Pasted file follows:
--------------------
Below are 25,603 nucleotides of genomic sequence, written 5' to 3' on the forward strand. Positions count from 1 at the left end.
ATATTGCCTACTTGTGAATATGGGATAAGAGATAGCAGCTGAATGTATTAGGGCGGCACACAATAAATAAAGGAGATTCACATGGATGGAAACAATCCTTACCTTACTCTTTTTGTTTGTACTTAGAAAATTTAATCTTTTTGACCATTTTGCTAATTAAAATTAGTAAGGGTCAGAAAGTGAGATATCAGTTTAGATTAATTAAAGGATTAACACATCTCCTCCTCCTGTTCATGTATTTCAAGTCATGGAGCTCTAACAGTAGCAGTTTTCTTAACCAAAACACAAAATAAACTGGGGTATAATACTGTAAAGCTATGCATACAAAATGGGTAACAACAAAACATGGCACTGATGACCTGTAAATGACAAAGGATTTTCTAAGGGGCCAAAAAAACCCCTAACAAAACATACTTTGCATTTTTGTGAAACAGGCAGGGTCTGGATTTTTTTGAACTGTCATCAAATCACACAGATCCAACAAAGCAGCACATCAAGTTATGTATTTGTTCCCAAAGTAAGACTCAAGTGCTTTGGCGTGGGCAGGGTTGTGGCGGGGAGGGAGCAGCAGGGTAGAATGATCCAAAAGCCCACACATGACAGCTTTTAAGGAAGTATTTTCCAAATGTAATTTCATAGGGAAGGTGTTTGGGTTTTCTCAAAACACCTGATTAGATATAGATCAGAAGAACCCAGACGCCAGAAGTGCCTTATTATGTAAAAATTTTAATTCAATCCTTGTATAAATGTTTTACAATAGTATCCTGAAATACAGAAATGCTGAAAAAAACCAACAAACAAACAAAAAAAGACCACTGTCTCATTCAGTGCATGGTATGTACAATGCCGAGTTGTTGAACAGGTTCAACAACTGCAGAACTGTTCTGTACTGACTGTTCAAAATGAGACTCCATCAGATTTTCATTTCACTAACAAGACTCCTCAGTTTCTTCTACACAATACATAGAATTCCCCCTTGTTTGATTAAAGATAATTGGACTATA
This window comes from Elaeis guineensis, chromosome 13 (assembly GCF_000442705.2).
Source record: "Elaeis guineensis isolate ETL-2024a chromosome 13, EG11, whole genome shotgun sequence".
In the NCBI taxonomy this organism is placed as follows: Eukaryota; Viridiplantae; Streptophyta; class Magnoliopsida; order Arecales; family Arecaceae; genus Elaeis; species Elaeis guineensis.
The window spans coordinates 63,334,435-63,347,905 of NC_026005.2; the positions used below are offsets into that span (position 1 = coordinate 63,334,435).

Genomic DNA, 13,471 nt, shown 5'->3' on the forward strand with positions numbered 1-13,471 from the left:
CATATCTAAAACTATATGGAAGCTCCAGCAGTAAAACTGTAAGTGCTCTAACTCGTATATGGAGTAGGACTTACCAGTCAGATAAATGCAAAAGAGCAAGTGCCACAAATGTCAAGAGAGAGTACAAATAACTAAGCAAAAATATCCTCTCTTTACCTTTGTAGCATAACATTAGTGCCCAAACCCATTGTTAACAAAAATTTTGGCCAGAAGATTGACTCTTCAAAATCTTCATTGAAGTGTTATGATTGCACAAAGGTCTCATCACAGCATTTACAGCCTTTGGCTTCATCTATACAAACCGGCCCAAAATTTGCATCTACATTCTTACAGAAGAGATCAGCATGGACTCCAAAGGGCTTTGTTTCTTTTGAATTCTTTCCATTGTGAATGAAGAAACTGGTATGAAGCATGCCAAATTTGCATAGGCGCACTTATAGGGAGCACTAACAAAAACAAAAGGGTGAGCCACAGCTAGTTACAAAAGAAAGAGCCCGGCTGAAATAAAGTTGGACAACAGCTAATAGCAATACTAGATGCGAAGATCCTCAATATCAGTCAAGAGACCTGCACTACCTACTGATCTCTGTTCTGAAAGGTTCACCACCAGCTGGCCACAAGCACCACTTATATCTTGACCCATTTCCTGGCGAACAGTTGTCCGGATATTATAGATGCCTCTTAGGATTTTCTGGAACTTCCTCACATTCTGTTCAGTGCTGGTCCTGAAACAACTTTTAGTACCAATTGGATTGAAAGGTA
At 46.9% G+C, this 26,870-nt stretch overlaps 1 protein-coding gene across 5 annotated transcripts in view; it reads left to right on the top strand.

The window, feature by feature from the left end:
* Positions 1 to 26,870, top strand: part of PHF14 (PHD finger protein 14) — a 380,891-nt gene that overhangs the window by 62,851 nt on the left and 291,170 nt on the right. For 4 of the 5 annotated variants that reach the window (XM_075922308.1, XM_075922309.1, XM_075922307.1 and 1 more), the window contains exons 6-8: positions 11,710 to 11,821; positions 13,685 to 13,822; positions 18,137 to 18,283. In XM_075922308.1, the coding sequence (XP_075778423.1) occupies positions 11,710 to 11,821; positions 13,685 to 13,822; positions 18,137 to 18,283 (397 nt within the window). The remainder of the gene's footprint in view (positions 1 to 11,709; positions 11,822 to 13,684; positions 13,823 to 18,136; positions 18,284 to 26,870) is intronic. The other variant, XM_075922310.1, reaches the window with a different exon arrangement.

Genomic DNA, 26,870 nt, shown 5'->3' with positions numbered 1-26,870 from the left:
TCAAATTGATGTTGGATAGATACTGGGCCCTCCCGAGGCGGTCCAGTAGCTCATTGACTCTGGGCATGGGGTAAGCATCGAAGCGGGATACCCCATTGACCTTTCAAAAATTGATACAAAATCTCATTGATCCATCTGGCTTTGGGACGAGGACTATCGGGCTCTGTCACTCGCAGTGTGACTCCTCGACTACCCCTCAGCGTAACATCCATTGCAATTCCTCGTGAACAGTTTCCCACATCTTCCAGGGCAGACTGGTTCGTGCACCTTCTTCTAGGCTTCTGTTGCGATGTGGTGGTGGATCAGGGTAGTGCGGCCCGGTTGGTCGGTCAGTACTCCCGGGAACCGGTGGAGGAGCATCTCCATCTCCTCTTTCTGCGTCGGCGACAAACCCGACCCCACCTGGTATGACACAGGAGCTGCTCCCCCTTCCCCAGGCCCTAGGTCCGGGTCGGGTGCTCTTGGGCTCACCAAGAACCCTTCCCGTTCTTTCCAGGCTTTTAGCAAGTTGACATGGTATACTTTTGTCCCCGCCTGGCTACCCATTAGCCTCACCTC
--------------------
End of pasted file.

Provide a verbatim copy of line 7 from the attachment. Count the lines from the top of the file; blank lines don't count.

Genomic DNA, 13,471 nt, shown 5'->3' on the forward strand with positions numbered 1-13,471 from the left: